Seeing is Believing?

I have heard many parents say that God has taught them many things through their children. Likewise I have always been glad that I am not the daughter of a pastor for fear of constantly becoming sermon illustrations. While I do not have children, I do have a dependent that servers a similar purpose. God has often used my dog Colby to demonstrate to me various lessons he has tried to teach me as evidenced my the many times I’ve mentioned him in my blogging. I’d like to begin today with another lesson in which Colby was the involuntary object lesson. Sorry Colby, it comes with the package!

I was told repeatedly from the start that Jack Russells are very smart dogs. So I tried my hand at training him. Indeed, he mastered the basic tricks effortlessly. Then I tried to get Colby to come when I called him. I went across the room, held up a treat, and called his name. He came bounding towards me and snatched the treat. After doing that several times and always associating his name with the treat, I chose a time when he was comfortably napping in the living room. I snuck into the kitchen to get a treat and hid in the bathroom. Once I was safely out of sight, I called, “Colby!” After two seconds of silence, I heard him scampering down the hall and come to a screeching halt when he saw me in the bathroom. Excited I gave him the treat and praised him enthusiastically. Since then however, I have tried to train him to come whenever I call him, regardless if I have a treat in my hand. So I would sometimes call him and he would get no treat, only praise when he came. After doing that a few times with only occasional treats, I began to see more hesitancy on his part. Sometimes I would be sitting only a few feet away from him and call him. If he didn’t see a treat, he didn’t budge. Sometimes I hid the treat behind my back and wouldn’t let him see it until he came. He had to believe that I had the treat, act on it by coming to me, and then he would (usually) get the treat. That was the lesson God showed me today.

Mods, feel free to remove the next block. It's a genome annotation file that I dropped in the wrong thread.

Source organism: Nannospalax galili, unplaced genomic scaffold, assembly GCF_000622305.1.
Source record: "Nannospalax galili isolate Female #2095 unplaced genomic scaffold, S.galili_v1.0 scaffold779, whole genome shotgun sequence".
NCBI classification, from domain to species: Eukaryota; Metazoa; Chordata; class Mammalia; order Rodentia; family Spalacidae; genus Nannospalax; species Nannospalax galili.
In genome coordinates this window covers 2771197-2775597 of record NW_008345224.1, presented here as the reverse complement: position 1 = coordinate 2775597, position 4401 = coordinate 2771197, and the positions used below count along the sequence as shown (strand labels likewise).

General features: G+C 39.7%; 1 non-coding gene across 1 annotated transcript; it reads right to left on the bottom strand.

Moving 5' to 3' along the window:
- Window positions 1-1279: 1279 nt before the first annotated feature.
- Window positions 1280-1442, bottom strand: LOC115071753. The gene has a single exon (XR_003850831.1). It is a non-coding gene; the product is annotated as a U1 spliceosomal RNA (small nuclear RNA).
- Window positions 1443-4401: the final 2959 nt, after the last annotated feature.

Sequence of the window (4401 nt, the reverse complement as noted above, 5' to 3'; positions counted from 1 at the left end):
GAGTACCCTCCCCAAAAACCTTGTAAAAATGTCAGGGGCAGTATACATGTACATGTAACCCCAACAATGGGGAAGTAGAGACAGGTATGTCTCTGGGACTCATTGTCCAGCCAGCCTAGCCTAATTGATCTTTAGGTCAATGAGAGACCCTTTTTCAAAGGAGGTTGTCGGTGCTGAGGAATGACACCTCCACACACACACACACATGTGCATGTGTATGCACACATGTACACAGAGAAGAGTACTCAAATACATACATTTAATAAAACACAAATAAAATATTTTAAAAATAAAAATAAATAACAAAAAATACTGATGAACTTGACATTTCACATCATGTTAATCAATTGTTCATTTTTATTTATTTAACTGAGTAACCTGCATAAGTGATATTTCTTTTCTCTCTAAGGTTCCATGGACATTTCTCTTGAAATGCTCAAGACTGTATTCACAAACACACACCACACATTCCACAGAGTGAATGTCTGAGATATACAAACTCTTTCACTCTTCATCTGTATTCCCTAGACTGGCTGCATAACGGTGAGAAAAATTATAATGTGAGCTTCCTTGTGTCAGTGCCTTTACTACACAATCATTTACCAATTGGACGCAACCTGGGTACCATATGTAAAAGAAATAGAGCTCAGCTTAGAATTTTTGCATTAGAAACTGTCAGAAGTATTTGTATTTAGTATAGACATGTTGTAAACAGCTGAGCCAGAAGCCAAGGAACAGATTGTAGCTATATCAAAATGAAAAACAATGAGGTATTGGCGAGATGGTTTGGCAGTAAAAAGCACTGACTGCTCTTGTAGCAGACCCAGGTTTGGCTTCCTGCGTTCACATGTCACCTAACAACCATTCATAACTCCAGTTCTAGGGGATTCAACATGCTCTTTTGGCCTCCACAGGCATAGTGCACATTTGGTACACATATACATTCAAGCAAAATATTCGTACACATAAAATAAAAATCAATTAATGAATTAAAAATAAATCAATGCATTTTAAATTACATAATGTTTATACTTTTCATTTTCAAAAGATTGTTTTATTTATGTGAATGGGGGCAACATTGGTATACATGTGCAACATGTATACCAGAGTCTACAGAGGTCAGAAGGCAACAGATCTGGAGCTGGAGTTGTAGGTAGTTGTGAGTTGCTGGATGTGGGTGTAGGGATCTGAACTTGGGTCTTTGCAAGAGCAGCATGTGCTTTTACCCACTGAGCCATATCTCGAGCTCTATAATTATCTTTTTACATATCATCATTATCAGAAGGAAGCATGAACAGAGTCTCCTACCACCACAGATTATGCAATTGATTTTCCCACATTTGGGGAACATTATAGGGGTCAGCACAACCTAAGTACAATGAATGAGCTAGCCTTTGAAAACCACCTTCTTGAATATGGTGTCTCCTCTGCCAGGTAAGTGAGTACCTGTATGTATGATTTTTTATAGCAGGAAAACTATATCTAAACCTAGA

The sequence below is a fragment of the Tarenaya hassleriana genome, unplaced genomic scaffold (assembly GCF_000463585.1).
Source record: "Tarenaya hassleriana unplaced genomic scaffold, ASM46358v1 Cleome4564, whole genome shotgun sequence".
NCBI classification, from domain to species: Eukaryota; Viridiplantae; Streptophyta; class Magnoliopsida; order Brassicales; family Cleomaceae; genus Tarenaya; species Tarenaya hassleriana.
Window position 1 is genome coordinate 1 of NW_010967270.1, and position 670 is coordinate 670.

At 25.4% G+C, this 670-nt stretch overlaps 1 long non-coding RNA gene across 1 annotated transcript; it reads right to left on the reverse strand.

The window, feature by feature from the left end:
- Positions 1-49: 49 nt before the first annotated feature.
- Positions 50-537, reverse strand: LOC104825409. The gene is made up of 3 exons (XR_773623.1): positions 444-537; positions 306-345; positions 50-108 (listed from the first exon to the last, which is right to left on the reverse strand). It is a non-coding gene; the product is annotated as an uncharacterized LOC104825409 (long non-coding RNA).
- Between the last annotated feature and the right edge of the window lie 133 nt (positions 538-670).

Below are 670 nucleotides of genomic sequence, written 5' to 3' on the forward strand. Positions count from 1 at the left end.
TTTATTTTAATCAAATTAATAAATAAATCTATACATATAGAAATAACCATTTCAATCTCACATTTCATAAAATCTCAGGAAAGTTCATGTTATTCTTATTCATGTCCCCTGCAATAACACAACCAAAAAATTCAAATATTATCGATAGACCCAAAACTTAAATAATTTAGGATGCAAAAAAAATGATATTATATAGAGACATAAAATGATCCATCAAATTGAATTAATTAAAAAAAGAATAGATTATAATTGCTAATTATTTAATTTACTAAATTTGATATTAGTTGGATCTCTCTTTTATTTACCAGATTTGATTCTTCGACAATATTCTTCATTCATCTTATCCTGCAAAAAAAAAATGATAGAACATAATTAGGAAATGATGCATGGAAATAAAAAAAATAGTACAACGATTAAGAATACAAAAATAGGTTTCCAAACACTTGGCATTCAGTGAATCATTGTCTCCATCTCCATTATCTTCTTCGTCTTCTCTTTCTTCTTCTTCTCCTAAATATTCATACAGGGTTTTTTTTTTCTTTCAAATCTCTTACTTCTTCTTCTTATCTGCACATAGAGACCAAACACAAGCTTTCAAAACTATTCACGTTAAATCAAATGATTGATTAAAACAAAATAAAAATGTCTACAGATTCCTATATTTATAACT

Right before starting this entry, I was coming to the end of chapter 4 in Watchman Nee’s book The Normal Christian Life. Instead of finishing the chapter first as a normal person would do, I had to stop and write this entry partly because of my ADD nature, but mostly because I have just learned a valuable lesson that I must report before moving on. First though I must backtrack a bit.

Yesterday I got mad at Watchman Nee. My anger began brewing towards the end of chapter 3 and burned most of the way through the first part of chapter four. Two-thirds into chapter 4, I slammed the book shut and threw it on the table. “See, I knew God doesn’t want anything to do with me!” I fumed. What caused my anger? I thought God was reserving the truth of his cross for a select few and was determined to hide it from me. How did I get that from what I read in Nee’s book? In chapter 3 Nee was talking about knowing that we died with Christ. He showed how important it is for us to know that since we were in Christ when he died, we shared his experience on the cross because we were in him. Although not mentioned in his book I kind of got the idea that it’s like a baby in a mother’s womb would go where she goes and wherever she is the baby is also there. Since we were in Christ when he died, his death was our death too. Okay, so far so good. I was even beginning to get a bit excited. Then something caught fire and began to stir conflict within me. Nee shared how this truth does not come from him saying it, or even the Bible saying it, but from divine revelation. He showed us how God has to open our eyes to the truth. Well, at that point I didn’t really consider myself to have “gotten it” yet. Sure I understood what he was trying to say, and I could repeat it back to him just like I did above, but light hadn’t dawn on me. I was still like, “Okay… what does that mean? I still want to know why I keep sinning if I’m supposed to be dead.” Even though Nee did explain that God got rid of the sinner not the sin, I still didn’t get it. I was truly starting to feel pretty dumb and that flame of anger was now a raging fire pit, not because I didn’t get it, but because Nee seemed to say that it was God’s responsibility to show me and help me see it. Since I didn’t see it, I thought that must mean that God didn’t want to show me. What made me slam the book down on the table and almost severed my relationship with God was this one sentence halfway through chapter 4, “To faith it is true, to doubt or mere mental assent apart from spiritual illumination it is not true” (Nee, 75). I took that to mean that apart from God’s divine revelation, the best that I could do would be to give mental assent to the facts and it still wouldn’t be good enough.